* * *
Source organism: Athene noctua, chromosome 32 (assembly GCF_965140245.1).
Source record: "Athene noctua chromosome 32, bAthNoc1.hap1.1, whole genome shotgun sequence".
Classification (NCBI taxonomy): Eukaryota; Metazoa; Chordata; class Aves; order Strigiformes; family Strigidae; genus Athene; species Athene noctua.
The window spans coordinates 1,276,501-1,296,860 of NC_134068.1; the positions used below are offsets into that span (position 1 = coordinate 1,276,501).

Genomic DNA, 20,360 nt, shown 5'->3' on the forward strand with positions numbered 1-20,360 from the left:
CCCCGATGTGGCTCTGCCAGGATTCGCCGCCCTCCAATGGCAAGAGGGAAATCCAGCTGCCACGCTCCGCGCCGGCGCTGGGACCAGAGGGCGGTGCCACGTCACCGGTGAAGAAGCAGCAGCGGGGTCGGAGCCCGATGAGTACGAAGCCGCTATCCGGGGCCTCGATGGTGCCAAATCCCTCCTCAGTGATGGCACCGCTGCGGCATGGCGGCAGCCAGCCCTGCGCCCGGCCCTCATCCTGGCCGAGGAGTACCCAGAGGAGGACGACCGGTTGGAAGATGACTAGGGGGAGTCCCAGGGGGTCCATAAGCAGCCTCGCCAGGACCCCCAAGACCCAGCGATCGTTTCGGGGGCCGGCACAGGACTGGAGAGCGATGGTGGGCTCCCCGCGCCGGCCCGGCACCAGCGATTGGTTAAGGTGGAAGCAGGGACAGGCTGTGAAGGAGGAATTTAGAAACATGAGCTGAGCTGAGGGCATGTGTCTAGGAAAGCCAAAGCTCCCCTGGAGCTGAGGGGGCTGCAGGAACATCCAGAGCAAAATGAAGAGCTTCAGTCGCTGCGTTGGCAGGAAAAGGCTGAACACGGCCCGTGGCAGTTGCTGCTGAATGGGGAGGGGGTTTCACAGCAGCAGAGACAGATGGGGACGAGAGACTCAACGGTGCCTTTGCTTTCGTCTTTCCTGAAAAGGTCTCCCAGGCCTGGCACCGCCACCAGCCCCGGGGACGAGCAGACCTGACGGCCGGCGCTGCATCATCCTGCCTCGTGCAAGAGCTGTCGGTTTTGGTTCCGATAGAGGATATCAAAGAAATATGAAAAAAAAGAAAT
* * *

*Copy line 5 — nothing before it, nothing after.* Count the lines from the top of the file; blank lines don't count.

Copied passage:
Genomic DNA, 20,360 nt, shown 5'->3' on the forward strand with positions numbered 1-20,360 from the left: